It is, therefore, a principal object of the invention to provide an improved temperature measuring device for measuring temperatures greatly higher than that of the device itself.

A further object of the invention is to provide a temperature measuring device for measuring very high temperatures, which device is sufficiently simple and inexpensive that it can be employed in commercial applications.

Other objects and advantages of the invention will be apparent from the following detailed description of preferred embodiment thereof, reference being made to the accompanying drawing, in which:

FIG. 1 is a somewhat diagrammatic view in cross section of a straight temperature measuring probe with a RQQ coolant chamber for cooling the base of the probe in accordance with the principles of the invention;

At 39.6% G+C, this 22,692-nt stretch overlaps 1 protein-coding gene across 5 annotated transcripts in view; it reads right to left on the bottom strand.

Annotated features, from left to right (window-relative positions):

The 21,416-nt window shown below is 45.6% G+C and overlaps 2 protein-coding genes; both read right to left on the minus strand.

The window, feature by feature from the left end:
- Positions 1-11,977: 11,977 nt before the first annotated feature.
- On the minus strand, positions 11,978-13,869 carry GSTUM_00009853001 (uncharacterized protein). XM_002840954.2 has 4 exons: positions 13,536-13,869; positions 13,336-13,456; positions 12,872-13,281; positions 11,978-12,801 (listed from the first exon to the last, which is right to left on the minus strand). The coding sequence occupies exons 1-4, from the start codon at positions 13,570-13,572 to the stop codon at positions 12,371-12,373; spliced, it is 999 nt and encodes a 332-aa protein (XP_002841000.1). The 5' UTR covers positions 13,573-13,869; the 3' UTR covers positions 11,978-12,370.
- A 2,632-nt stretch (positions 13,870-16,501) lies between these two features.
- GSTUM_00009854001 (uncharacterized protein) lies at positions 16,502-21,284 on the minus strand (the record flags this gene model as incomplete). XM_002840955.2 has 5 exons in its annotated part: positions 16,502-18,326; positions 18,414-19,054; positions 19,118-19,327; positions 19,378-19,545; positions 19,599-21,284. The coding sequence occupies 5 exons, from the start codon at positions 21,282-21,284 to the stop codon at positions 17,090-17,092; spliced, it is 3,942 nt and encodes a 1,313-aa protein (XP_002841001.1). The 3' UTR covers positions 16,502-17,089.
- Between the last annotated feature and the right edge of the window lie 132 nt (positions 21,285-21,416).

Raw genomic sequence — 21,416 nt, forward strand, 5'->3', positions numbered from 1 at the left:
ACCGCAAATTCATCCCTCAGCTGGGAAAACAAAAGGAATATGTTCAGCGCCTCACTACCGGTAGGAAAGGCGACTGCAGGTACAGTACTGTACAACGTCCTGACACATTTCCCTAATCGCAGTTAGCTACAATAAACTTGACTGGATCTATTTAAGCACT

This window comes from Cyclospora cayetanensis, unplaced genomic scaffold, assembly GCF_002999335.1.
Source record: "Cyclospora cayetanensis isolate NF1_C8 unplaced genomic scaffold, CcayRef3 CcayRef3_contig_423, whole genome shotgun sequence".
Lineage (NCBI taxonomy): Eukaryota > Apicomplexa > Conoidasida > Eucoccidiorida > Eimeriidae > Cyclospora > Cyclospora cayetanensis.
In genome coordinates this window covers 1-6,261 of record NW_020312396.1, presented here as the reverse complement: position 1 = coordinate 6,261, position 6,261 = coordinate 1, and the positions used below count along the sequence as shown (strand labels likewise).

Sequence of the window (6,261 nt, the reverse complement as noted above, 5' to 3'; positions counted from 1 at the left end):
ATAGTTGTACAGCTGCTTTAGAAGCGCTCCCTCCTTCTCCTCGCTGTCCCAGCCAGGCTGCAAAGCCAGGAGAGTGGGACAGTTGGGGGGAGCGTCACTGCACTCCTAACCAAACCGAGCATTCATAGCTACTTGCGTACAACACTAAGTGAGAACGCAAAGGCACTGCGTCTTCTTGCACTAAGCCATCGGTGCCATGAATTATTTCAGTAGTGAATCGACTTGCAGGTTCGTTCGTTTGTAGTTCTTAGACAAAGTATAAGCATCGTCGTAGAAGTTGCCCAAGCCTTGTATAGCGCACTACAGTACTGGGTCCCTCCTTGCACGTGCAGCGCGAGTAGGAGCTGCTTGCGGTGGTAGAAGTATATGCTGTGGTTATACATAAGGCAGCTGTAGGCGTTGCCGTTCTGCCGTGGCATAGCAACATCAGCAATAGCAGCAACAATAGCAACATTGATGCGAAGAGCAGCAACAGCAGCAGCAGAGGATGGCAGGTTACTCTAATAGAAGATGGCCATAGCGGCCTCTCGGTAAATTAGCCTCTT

FIG. 2 is a view in cross section of a probe similar to that shown in FIG. 1 but of Y shaped configuration;

FIG. 3 is a somewhat schematic view similar to FIG. 2, but with. parts broken away and with parts in cross section, of a slightly modified probe; and

FIG. 4 is an elevational view of two probes, similar to the probe of FIG. 2, used in side'by-side relationship.